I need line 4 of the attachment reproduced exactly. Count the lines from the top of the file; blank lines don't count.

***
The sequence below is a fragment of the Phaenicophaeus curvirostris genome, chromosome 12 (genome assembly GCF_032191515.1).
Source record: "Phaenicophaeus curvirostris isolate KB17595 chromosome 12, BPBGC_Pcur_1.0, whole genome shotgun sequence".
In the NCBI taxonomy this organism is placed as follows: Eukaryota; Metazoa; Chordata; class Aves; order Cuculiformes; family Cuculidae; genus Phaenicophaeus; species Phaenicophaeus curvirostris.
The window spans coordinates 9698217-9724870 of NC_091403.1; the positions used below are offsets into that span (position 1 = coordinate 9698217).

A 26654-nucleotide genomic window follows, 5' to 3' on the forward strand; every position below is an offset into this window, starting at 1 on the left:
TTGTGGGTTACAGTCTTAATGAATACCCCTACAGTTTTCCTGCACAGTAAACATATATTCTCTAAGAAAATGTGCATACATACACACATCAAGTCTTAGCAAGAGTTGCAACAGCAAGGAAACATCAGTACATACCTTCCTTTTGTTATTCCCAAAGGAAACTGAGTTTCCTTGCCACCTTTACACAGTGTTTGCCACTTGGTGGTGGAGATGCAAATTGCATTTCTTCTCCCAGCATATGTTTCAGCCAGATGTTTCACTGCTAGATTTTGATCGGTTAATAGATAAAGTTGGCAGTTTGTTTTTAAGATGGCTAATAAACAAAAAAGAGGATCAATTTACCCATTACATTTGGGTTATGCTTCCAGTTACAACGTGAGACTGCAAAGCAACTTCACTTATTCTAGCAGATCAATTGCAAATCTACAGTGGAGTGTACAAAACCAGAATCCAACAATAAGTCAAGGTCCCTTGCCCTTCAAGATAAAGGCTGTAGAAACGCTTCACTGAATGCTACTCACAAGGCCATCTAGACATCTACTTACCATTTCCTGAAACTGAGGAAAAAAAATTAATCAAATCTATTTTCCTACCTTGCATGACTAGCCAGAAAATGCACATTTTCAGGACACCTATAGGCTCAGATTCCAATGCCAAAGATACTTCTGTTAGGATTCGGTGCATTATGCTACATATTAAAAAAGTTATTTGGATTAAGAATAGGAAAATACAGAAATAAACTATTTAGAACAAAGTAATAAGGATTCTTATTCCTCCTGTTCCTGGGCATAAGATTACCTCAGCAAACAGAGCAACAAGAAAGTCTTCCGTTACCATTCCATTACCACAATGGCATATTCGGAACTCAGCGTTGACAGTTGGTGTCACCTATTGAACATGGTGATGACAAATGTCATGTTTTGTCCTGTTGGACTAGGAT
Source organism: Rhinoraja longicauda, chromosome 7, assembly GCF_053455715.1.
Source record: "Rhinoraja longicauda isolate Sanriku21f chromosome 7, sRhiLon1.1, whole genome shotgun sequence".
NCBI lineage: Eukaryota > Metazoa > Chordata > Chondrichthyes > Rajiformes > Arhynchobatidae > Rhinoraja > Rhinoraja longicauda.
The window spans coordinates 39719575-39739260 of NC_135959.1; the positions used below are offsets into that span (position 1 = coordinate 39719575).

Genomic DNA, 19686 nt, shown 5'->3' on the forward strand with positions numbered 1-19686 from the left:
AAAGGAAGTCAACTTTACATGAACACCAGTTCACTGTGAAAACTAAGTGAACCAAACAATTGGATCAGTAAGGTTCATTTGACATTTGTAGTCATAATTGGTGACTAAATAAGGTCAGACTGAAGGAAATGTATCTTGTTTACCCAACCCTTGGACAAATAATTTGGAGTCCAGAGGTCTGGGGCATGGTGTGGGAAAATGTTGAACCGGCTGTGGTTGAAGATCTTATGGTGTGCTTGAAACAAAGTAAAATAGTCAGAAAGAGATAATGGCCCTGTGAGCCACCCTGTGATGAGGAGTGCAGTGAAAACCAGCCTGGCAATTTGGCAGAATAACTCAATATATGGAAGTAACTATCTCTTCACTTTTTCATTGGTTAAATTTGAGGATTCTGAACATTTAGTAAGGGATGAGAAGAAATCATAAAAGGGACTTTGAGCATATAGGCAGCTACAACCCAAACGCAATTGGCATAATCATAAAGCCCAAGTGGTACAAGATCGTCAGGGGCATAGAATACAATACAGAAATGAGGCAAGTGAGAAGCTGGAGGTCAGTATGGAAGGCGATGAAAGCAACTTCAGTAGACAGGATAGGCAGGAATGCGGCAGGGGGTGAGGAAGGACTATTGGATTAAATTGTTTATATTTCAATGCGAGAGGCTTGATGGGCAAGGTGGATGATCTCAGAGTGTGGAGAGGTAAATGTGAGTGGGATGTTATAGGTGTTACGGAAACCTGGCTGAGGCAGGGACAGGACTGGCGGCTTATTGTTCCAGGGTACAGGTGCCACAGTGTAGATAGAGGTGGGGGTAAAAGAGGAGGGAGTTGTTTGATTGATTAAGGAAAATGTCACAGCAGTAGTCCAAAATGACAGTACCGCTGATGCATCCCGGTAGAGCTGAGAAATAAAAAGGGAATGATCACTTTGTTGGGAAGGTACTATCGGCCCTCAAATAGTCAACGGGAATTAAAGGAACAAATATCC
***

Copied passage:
The window spans coordinates 9698217-9724870 of NC_091403.1; the positions used below are offsets into that span (position 1 = coordinate 9698217).